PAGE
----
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Columbus, Ohio, Family Law Blog

Parenting separately: What to do when you live hours apart

Parenting your child is hard enough when you are divorced, but with an ex-spouse who's several hours away, the distance makes custody arrangements complicated. Your child has to go to one school, needs to be in one place long enough to do homework and activities, and needs a sense of routine. You also realize that your child needs his other parent. What can you do to make this work?

The good news is that there are many ways to arrange custody schedules in situations like yours. For example, if you live in Columbus but your ex lives in Toledo, that's only around two and a half hours apart. Weekend visits may take a little time out of your day but are possible, since each parent has a short drive to meet in the middle. On the other hand, one parent could make the longer trip one way and the other could make a longer trip when your child's returning home, if that works better for your schedule.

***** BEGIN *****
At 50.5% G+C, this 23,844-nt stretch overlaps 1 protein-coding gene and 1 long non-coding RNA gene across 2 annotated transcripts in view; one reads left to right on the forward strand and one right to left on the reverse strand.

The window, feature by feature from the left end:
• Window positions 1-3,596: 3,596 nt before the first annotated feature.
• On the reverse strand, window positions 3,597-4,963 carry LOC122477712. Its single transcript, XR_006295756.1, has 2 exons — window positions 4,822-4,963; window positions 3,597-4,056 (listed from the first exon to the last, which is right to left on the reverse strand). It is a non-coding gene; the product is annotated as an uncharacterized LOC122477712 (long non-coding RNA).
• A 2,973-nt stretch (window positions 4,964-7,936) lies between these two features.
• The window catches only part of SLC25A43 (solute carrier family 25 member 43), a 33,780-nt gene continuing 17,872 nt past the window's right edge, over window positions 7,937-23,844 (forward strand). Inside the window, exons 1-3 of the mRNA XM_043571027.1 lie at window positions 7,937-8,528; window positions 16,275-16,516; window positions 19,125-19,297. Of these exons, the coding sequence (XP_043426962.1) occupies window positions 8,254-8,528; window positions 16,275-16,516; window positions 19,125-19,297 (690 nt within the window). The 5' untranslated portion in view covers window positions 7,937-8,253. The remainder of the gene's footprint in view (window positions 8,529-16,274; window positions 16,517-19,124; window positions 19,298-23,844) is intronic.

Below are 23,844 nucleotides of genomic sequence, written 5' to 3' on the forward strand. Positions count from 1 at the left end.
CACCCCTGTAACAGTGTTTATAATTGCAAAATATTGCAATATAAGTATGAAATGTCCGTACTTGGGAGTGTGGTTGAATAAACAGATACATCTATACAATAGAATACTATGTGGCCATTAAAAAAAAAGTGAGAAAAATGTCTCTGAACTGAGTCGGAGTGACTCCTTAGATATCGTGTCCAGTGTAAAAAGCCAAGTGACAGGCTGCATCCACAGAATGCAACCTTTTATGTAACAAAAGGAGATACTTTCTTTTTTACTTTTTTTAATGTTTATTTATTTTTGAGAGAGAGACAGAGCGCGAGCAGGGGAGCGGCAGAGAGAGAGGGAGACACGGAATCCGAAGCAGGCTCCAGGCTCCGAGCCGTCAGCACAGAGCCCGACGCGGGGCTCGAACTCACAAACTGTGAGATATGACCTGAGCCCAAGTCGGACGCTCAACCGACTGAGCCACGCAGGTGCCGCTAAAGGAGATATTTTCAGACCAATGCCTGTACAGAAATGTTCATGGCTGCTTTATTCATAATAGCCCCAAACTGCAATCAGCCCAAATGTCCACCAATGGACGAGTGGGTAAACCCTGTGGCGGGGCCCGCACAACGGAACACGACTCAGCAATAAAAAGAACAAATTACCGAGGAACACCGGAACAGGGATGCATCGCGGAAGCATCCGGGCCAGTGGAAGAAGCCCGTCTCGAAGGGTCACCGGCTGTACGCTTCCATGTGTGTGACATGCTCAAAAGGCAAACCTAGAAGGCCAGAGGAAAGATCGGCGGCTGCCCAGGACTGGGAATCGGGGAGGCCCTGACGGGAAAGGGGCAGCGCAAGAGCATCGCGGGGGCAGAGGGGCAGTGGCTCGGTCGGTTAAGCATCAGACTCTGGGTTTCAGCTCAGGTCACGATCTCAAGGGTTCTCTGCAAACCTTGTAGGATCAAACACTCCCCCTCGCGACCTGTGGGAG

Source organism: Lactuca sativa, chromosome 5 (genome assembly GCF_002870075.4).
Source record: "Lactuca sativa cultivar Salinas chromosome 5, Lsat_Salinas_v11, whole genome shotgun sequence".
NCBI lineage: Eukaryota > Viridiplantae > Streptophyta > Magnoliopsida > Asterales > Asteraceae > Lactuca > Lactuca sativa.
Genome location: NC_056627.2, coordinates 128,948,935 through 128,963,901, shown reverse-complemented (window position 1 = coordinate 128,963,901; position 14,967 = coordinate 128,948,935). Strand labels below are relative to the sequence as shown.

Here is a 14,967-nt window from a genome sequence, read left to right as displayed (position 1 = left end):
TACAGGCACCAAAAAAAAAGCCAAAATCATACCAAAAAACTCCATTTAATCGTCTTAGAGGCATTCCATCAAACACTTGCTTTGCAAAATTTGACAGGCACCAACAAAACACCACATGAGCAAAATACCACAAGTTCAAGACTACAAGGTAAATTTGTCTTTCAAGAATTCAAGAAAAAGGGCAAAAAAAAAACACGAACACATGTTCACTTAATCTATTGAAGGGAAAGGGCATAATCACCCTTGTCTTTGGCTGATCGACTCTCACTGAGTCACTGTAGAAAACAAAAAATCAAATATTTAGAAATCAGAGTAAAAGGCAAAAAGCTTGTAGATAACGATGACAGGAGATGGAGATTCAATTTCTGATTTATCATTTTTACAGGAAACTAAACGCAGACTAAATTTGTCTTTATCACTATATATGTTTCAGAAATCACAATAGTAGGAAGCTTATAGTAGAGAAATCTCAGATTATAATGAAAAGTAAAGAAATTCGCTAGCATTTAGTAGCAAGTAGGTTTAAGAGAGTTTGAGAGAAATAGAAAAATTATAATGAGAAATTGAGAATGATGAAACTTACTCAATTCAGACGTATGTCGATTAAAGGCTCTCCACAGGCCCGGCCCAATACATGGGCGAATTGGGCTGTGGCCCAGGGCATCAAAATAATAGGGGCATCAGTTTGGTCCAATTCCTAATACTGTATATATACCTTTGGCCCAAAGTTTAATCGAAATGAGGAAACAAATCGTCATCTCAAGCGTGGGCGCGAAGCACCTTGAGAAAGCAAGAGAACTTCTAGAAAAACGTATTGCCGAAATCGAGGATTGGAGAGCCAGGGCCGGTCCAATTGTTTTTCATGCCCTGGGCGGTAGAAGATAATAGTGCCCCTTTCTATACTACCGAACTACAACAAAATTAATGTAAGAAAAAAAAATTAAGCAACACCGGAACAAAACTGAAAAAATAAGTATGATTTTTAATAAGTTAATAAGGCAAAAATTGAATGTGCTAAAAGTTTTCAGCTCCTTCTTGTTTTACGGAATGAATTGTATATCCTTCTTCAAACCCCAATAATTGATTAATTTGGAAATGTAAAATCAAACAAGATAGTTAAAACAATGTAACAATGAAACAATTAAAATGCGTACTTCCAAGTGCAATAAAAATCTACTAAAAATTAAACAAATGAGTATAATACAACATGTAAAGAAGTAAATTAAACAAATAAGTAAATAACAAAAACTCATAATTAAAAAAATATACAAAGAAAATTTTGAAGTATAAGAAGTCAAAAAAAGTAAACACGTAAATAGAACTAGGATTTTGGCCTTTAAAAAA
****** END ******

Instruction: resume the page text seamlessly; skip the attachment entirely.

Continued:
Parenting time interference is a serious violation

Most couples who choose to raise a child separately face difficulty learning how to share custody and visitation rights. While some difficulty in this area is normal, sometimes one or both spouses may behave unacceptably, creating parenting time interference.

Parenting time interference is not a laughing matter to family courts. If one parent interferes with the parenting time of the other, the court may choose to punish the offending parent in a number of ways, including rearranging parenting time schedules, loss of parenting privileges, and, in some extreme cases, even criminal charges.

Courtroom Etiquette 101

People often make snap judgments about others. Sometimes, if they take the time to get to know the individuals, they may revise their initial opinions. But far more often, their interactions are too limited to allow for much additional insight.

Such is usually the case in custody hearings. Unless the family law judge has prior experience dealing with the parties involved in contested custody cases, he or she has to render a decision based on the best interests of the child from the impression the individuals make in their brief appearances in court.

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